“We want to prepare them for college,” Moore said about the hundreds of young people who participate in the tournaments, camps and workshops he organizes. The point of his sports program within the larger organization, he told PIX11 News, is to show how sports “can teach self-discipline, competitiveness, perseverance,” and other life skills, as well as provide potential scholarship and other opportunities for college.
However, all is not rosy for Man Up!.
“Right here on the corner,” James Peterson, the director, said, pointing at the end of the block across the street from his office, “a young man was shot. I believe he was hit two times. He’s stable.”
Peterson talked about a violent incident that happened on Tuesday, just a few dozen paces from his program’s office. In the front window of that office, the electronic sign that touts how the community has not had a killing in 369 days shows another, much smaller number as well.
Two is the number that flashes in green. It’s how many days since the last shooting in the neighborhood. Before that, the sign proudly showed how that section of East New York — bordered by Linden Boulevard, Pennsylvania and Cozine Avenues, and Ashford Street — had gone 367 days with no shootings. It was an unbelievable accomplishment.
A major way in which that happens was explained by Timothy Washington, a Man Up! team member, as he walked through a neighboring public housing complex. “We’re [each] assigned fifteen participants,” he said, describing people, mostly men, that Man Up! targets in the community. “Some are recently released from prison, [or have] access to a gun…” he gave a list of criteria that result in people being referred to his organization. Sometimes the probation department refers them.
The organization’s workers, like Washington, and volunteers are now stepping up their already significant efforts to be in deep contact with community members in order to prevent a retaliation shooting in the wake of Tuesday’s gun violence.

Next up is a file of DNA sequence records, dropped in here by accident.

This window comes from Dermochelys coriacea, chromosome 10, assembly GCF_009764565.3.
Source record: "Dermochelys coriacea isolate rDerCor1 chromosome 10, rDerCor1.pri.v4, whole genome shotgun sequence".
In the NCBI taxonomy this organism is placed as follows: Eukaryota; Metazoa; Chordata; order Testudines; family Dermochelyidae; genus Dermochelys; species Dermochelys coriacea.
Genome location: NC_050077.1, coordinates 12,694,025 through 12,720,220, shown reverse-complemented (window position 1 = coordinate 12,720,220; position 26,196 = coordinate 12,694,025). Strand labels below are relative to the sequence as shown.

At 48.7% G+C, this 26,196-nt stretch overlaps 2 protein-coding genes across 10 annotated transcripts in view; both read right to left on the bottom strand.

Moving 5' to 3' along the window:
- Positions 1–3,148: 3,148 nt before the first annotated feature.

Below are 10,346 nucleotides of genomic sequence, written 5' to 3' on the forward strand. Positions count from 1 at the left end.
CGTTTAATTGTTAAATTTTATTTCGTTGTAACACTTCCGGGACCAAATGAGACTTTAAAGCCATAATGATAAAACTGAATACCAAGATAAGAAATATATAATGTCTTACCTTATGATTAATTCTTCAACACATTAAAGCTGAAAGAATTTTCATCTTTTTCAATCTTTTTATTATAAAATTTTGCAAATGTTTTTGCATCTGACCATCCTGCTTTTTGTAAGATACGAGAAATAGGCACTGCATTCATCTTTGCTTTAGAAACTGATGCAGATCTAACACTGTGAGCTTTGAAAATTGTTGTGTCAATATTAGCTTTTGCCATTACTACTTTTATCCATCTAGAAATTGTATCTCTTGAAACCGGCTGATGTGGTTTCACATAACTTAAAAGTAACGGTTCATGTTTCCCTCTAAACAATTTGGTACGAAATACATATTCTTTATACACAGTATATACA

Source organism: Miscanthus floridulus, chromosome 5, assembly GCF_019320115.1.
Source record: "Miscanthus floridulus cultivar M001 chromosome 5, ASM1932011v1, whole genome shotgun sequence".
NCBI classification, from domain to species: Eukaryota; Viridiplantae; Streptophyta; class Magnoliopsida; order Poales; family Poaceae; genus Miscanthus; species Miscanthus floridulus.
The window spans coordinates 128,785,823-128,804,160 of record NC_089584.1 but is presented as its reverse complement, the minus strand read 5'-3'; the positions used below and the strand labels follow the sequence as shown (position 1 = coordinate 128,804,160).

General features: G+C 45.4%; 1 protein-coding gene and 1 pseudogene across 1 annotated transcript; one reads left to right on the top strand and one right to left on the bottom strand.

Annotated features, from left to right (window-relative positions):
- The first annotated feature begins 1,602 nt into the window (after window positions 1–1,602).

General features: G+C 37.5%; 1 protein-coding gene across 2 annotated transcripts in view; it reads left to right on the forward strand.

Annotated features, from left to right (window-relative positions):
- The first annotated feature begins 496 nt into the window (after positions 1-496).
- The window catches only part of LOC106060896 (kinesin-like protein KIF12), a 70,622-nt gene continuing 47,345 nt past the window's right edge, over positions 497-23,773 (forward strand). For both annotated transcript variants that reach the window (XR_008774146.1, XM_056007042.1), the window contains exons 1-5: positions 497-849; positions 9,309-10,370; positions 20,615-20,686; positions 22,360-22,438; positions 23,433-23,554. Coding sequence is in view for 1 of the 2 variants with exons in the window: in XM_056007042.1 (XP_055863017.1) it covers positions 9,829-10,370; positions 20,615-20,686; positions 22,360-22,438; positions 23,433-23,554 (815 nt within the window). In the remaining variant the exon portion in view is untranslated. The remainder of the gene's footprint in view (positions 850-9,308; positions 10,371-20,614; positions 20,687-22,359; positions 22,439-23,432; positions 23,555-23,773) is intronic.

Those personal connections have proven invaluable in the effort to increase the number of gun violence-free days. Almost as important, according to Peterson, “You cannot conduct this model effectively without finances.”
He specifically cited State Assemblymember Inez Barron and her husband, New York City Councilmember Charles Barron, for helping to finance Man Up! through their offices’ discretionary funds. Peterson also mentioned that the organization gets money from the Mayor’s Fund, and he listed an anonymous donor as well. It’s a very poorly kept secret that Mayor Bloomberg is a personal financial supporter, an interesting thing, especially since he is often at odds with the Barrons.
About 15 blocks outside of Man Up!’s coverage area, a cop, Jamil Sarwar, was shot on Independence Day. His accused shooter was captured by police Wednesday in Maine. Man Up! has been attempting to find another intensely violent area of East New York in which to open a second main office, in order to turn the situation around. Topping the list of potential locations is the area near the Cypress Hills public housing complex, where Officer Sarwar was shot.